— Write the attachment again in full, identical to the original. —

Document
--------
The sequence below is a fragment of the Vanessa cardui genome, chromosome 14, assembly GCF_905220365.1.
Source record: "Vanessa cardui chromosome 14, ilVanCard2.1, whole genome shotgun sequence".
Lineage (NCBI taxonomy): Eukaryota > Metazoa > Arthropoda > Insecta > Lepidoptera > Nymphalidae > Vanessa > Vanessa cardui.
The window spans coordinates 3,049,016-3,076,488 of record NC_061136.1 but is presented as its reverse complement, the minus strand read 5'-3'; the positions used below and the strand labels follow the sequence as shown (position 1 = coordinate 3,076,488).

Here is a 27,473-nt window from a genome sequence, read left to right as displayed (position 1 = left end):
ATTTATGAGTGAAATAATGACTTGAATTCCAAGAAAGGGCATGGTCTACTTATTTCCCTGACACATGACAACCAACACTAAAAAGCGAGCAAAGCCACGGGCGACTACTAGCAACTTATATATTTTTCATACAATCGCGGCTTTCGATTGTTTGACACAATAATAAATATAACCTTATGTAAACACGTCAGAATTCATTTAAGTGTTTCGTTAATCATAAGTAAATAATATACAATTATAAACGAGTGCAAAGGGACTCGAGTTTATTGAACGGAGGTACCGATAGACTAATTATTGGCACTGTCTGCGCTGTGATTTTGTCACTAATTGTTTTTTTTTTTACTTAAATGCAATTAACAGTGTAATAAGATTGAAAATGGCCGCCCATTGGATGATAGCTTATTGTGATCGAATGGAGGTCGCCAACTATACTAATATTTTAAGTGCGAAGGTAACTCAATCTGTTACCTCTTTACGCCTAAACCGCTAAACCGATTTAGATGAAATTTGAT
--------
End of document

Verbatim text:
The sequence below is a fragment of the Vanessa cardui genome, chromosome 14, assembly GCF_905220365.1.
Source record: "Vanessa cardui chromosome 14, ilVanCard2.1, whole genome shotgun sequence".
Lineage (NCBI taxonomy): Eukaryota > Metazoa > Arthropoda > Insecta > Lepidoptera > Nymphalidae > Vanessa > Vanessa cardui.
The window spans coordinates 3,049,016-3,076,488 of record NC_061136.1 but is presented as its reverse complement, the minus strand read 5'-3'; the positions used below and the strand labels follow the sequence as shown (position 1 = coordinate 3,076,488).

Here is a 27,473-nt window from a genome sequence, read left to right as displayed (position 1 = left end):
ATTTATGAGTGAAATAATGACTTGAATTCCAAGAAAGGGCATGGTCTACTTATTTCCCTGACACATGACAACCAACACTAAAAAGCGAGCAAAGCCACGGGCGACTACTAGCAACTTATATATTTTTCATACAATCGCGGCTTTCGATTGTTTGACACAATAATAAATATAACCTTATGTAAACACGTCAGAATTCATTTAAGTGTTTCGTTAATCATAAGTAAATAATATACAATTATAAACGAGTGCAAAGGGACTCGAGTTTATTGAACGGAGGTACCGATAGACTAATTATTGGCACTGTCTGCGCTGTGATTTTGTCACTAATTGTTTTTTTTTTTACTTAAATGCAATTAACAGTGTAATAAGATTGAAAATGGCCGCCCATTGGATGATAGCTTATTGTGATCGAATGGAGGTCGCCAACTATACTAATATTTTAAGTGCGAAGGTAACTCAATCTGTTACCTCTTTACGCCTAAACCGCTAAACCGATTTAGATGAAATTTGAT